Wondering if You've Said too Much + A Prayer

“If I know for sure that something is not the truth, I need to be quiet.

If I have a strong hunch that something is not the truth, I need to be quiet.

If I have even the slightest doubt that something might not be true, I need to be quiet.

But just because something is true does not mean I always need to say it. Motives and manners matter. And so?

If something is true but saying it to someone will needlessly hurt their feelings, I need to be quiet.

If something is true but I know that my reason for saying it is to belittle someone or make them feel guilty, I need to be quiet.

If something is true but I promised to hold it in confidence, I need to be quiet.

If something is true but I know that my reason for saying it is to cause a rift between two people, I need to be quiet.

If something is true but my motive for speaking the truth is to make myself look better by comparison, I need to be quiet.

If something is true and I just feel in my heart that saying it will do nothing but make me feel good, in a sinister sort of way, I need to be quiet.

Bottom line? more often than not, I need to learn to keep it shut. How about you?

I think I have enough duct tape for the both of us.”

[Keep It Shut: What to Say, How to Say It, and When to Say Nothing at All, Karen Ehman]

I compiled some of my favorite verses that remind me to be quiet + my favorite prayer at the end:

Death and life are in the power of the tongue, and those who love it will eat its fruits.

Proverbs 18:21

When words are many, transgression is not lacking, but whoever restrains his lips is prudent.

Proverbs 10:19

Whoever keeps his mouth and his tongue keeps himself out of trouble.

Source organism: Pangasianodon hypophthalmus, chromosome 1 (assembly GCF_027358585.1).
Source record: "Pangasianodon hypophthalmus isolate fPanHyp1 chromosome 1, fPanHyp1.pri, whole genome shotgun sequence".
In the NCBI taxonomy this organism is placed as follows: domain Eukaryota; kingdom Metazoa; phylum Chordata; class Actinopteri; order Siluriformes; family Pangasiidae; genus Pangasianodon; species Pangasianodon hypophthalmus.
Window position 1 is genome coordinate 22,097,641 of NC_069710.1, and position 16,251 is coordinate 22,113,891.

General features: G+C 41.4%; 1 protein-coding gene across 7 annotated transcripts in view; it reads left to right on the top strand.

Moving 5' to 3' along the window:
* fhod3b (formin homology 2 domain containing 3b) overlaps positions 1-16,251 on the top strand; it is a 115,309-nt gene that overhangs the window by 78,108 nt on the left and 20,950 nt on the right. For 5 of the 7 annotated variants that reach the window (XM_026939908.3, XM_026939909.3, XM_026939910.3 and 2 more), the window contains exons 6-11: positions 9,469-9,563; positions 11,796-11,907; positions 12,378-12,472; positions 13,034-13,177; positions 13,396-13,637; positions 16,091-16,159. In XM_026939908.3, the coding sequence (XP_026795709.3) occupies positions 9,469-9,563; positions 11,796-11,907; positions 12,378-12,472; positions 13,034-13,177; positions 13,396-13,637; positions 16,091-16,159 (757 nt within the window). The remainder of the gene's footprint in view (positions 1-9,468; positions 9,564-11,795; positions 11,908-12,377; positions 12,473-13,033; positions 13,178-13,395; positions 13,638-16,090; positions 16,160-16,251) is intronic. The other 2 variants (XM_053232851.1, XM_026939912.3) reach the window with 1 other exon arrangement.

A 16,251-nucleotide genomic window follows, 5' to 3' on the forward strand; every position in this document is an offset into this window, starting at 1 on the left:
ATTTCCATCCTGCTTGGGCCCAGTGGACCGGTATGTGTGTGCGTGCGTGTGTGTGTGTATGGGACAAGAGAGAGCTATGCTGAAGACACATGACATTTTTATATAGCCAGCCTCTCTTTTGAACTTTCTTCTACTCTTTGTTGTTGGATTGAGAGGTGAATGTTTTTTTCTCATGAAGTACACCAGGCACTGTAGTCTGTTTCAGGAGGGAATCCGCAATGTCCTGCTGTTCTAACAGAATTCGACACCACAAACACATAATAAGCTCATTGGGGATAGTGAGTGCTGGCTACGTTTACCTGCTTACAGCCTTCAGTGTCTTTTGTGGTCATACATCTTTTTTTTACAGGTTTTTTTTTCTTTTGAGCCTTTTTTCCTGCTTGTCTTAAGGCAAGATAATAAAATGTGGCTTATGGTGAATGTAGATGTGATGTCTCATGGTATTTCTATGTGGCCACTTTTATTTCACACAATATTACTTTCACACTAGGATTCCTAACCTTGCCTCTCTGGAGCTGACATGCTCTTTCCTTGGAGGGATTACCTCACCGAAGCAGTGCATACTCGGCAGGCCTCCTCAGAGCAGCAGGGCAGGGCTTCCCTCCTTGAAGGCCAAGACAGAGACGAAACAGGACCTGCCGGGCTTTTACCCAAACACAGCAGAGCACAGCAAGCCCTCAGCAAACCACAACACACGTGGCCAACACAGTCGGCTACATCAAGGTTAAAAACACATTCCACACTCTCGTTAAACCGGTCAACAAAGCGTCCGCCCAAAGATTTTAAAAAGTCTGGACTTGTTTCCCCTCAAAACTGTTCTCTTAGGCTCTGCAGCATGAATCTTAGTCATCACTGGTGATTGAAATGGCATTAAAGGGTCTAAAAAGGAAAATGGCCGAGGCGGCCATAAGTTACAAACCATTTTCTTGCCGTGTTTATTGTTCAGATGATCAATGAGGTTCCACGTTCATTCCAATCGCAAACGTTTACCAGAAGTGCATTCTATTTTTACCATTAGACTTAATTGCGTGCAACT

Proverbs 21:23

A soft answer turns away wrath, but a harsh word stirs up anger.

Proverbs 15:1

There is one whose rash words are like sword thrusts, but the tongue of the wise brings healing.

Proverbs 12:18

Let your speech always be gracious, seasoned with salt, so that you may know how you ought to answer each person.

Colossians 4:6

But now you must put them all away: anger, wrath, malice, slander, and obscene talk from your mouth. Colossians 3:8

Let no corrupting talk come out of your mouths, but only such as is good for building up, as fits the occasion, that it may give grace to those who hear.

Ephesians 4:29

Lastly, my favorite prayer:

Let the words of my mouth and the meditation of my heart be acceptable in your sight, O Lord, my rock and my redeemer. – Psalm 14:19

with love, Damaris

How to Hush our Harsh

How we talk to God is consistently connected with how we talk to others.

When I correct the little girls, I try to instruct them that by learning to listen to mommy’s voice, they are learning to listen to God’s voice. While I teach the children this lesson, the business of the day makes it hard for me to listen to the voice of God and be reminded of the fruit of the Spirit: love, joy, peace, patience, kindness, goodness, faithfulness, gentleness, self-control. Instead, I forget to spend a few minutes with God or get distracted, and my tone becomes harsh toward everyone around me (I admit to all the uglies here). I lose patience so much sooner, I snap, I raise my voice, and I don’t follow through with the commands given. Many days, my to-do list is so long that I don’t want to fall behind and take time to pray.